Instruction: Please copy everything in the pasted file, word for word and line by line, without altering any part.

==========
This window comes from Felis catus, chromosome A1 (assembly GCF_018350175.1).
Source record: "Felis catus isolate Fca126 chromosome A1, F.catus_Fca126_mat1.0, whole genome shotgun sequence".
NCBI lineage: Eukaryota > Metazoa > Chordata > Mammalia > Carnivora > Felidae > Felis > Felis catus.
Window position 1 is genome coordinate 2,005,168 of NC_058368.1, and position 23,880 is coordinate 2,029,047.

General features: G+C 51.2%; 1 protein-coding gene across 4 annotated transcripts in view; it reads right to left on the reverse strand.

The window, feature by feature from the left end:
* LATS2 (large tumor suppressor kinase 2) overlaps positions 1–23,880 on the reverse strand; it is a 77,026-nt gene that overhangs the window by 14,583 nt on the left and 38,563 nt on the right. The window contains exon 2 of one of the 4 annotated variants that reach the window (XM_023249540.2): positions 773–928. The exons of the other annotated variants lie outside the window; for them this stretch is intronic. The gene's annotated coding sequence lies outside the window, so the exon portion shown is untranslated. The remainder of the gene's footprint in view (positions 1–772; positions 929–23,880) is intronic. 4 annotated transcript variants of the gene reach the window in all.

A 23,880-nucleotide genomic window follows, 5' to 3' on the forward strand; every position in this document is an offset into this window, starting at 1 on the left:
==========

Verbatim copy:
This window comes from Felis catus, chromosome A1 (assembly GCF_018350175.1).
Source record: "Felis catus isolate Fca126 chromosome A1, F.catus_Fca126_mat1.0, whole genome shotgun sequence".
NCBI lineage: Eukaryota > Metazoa > Chordata > Mammalia > Carnivora > Felidae > Felis > Felis catus.
Window position 1 is genome coordinate 2,005,168 of NC_058368.1, and position 23,880 is coordinate 2,029,047.

General features: G+C 51.2%; 1 protein-coding gene across 4 annotated transcripts in view; it reads right to left on the reverse strand.

The window, feature by feature from the left end:
* LATS2 (large tumor suppressor kinase 2) overlaps positions 1–23,880 on the reverse strand; it is a 77,026-nt gene that overhangs the window by 14,583 nt on the left and 38,563 nt on the right. The window contains exon 2 of one of the 4 annotated variants that reach the window (XM_023249540.2): positions 773–928. The exons of the other annotated variants lie outside the window; for them this stretch is intronic. The gene's annotated coding sequence lies outside the window, so the exon portion shown is untranslated. The remainder of the gene's footprint in view (positions 1–772; positions 929–23,880) is intronic. 4 annotated transcript variants of the gene reach the window in all.

A 23,880-nucleotide genomic window follows, 5' to 3' on the forward strand; every position in this document is an offset into this window, starting at 1 on the left: